Is anything really 'only in America'?
It is a phrase used by foreigners ... and probably some Americans. It can be an expression of anger, amazement, resignation and wonder.
"Only in America..."
Lately though, I've been wondering if it is an entirely meaningless statement. Everywhere I look, there are people using it in strange ways.
Larry the Cable Guy, a Nebraskan-born comedian I know only through reputation from seemingly unhilarious movie fare such as Delta Farce and Witless Protection, has a show on the History Channel called Only in America, wherein he does activities like light off a heap of fireworks, fry all his food, go to demolition derbies and embed himself with the Amish.
The issue with this as "Only in America" fare is that fireworks are worldwide, as is unhealthy eating. Even pesky Europeans practise the crass act of the demolition derby and the Amish movement emanated from Sweden.
I'm pretty sure that photobombing is a worldwide thing. (Hilarious evidence: here.)
If you Google "Only in America" you'll come across a veritable landslide of punchlines: "Only in America... do people order double cheeseburgers, large fries and a Diet Coke."
But really, that joke is only making fun of Americans for being a little paunchier than some. New Zealanders order diet cokes at McDonald's... and could stand to watch their waistlines too.
Google also bought my attention to a music video for Only in America by Brooks & Dunn (off their album Steers & Stripes... get it? It is pretty good for a chuckle). The song's refrain talks about "looking out at the promise of the promised land" but again for accuracy's sake, awesomeness and patriotism aren't uniquely American features.
Every country is different with its own quirks, but decades into the spread of globalisation and the outward flow of culture from America, is there anything left that is actually only in America?
When I started coming to America in 2004, being here at least meant that you got to see movies before the rest of the world. I remember returning to New Zealand after that first trip and feeling self-satisfied when I looked at the movie listings at home to see a list of films I could've seen months ago.
This has eroded. Movies, such as The Avengers, have started to occasionally get to the big screen in New Zealand a week or so before they do in America.
Television shows have started premiering in New Zealand within days of their American airdate. Torrenting has started to make this differentiation irrelevant.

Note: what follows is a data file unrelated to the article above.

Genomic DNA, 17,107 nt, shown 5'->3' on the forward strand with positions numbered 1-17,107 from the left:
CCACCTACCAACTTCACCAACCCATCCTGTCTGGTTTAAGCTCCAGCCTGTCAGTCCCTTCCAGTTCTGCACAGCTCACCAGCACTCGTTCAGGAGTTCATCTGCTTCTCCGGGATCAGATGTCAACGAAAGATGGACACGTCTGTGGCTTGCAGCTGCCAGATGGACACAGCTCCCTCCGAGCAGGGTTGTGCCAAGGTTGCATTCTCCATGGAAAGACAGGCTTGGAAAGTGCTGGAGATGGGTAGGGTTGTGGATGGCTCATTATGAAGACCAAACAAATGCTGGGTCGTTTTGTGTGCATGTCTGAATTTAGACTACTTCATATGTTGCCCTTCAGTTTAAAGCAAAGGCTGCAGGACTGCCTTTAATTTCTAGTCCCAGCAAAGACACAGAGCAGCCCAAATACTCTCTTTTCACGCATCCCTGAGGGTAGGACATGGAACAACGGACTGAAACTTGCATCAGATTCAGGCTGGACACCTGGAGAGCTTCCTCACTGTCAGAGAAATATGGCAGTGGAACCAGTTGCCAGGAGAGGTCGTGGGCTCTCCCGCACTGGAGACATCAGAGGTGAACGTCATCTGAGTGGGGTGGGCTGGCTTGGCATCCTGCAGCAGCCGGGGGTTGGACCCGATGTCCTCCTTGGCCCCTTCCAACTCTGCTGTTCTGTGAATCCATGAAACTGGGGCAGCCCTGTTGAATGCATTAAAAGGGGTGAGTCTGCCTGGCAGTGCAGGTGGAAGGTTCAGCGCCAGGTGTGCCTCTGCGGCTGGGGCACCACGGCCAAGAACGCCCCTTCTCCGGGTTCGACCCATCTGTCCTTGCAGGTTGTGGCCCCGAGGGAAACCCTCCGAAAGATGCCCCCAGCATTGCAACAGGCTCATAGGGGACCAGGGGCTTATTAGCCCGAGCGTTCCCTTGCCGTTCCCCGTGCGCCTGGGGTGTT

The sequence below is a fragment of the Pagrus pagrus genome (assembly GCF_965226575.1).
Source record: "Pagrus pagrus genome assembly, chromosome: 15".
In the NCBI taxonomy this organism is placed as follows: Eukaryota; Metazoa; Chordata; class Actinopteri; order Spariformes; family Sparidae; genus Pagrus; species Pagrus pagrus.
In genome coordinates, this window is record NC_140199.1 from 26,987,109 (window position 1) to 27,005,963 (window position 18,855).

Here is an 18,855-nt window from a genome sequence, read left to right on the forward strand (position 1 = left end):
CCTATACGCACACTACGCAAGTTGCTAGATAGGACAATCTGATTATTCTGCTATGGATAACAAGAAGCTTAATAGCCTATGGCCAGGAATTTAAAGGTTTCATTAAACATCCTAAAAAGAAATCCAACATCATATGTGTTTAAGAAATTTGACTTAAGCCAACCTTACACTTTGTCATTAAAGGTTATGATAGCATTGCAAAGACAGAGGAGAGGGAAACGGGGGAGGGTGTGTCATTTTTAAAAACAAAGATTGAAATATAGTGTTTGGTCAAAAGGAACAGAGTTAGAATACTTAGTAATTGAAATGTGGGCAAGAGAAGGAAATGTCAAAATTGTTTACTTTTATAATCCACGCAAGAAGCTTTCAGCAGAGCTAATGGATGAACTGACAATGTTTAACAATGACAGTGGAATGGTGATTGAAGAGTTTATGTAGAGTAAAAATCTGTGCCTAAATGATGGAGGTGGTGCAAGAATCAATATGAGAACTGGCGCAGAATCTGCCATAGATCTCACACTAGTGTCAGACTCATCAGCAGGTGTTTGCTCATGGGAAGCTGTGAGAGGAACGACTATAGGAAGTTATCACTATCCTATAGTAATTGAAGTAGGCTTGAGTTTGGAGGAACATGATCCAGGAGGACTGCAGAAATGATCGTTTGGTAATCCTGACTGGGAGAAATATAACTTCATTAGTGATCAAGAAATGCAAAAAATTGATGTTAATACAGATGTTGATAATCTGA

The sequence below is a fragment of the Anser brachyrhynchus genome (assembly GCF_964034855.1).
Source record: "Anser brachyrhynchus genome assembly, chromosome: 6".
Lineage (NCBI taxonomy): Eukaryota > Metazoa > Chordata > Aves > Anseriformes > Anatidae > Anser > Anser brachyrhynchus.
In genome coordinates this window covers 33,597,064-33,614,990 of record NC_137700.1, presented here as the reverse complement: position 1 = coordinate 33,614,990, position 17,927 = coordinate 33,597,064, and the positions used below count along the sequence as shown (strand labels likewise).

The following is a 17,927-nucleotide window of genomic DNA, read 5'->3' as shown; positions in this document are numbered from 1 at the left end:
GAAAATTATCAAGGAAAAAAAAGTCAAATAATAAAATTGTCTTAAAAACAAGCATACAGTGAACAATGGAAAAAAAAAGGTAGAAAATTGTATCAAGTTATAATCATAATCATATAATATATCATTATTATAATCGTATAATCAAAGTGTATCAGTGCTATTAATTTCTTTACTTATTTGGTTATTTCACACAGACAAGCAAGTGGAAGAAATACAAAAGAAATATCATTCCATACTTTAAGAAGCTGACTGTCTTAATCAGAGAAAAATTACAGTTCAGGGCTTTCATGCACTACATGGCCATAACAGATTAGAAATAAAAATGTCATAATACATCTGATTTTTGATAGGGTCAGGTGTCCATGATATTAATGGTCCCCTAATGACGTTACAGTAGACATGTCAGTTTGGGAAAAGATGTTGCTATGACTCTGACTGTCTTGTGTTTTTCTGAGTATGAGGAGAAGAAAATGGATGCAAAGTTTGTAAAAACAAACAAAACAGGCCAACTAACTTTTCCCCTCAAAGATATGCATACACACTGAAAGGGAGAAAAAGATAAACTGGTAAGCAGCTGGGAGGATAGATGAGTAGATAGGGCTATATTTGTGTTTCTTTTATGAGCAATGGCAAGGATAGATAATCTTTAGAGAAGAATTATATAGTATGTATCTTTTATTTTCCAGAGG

There's an American attitude that while probably not globally unique is still not seen everywhere. It is birthed in the idea of a collective of great men who helped to expel the British many centuries ago and set out a roster of collective freedoms for the American people to protect at any and all cost.
This history can lend itself to an excessive libertarianism that is distinctly (but not only) American, and probably creates a lot of genuinely negative "Only in America" moments.
This has embedded itself in gun laws in states such as New Hampshire where the local government has declared it cannot find much cause to regulate the sale of weapons between two in-state residents (and where guns are often bought to be used in out-of-state crime).
It has found its way into the healthcare debate, with the revulsion toward the idea that for everyone to be covered and protected, the more fortunate will always have to be forced to help out the downtrodden.
It is right there in the unchecked corporate influence that dogs this nation (and probably others...).
This freedom, alongside the size and scope of America, creates much of what is truly, and sometimes positively, unique about America.
Take the mind-bogglingly huge Walmarts, where one can walk in circles slack-jawed for half an hour without hitting the same spot twice. Or a place like Costco, where TV screens come stacked like books and you can buy a slice of pizza the size of your head.
I'll always associate driving down intimidatingly wide freeways, staring out the window dazed at everything going by, as a genuinely American experience.
This scope, this freedom and this history, is at the heart of the abundant inventiveness, industry, ambition and often greed and gluttony on display in America.
"Only in America" was ushered by Don King in reference to himself. It is a phrase probably most literally correct when used to describe some of the people who, for good or bad, could only come from the US.
Only in Americans, I guess we could call them.
This unique set of attitudes, freedoms, arrogances and drive creates people: a Barack Obama, or a Jay Z, or a Donald Trump (the Ridges prove that you can create a Kardashian anywhere, I guess) could only come from America, for better and for worse.
But that is enough from me.
What does "Only in America" mean to you?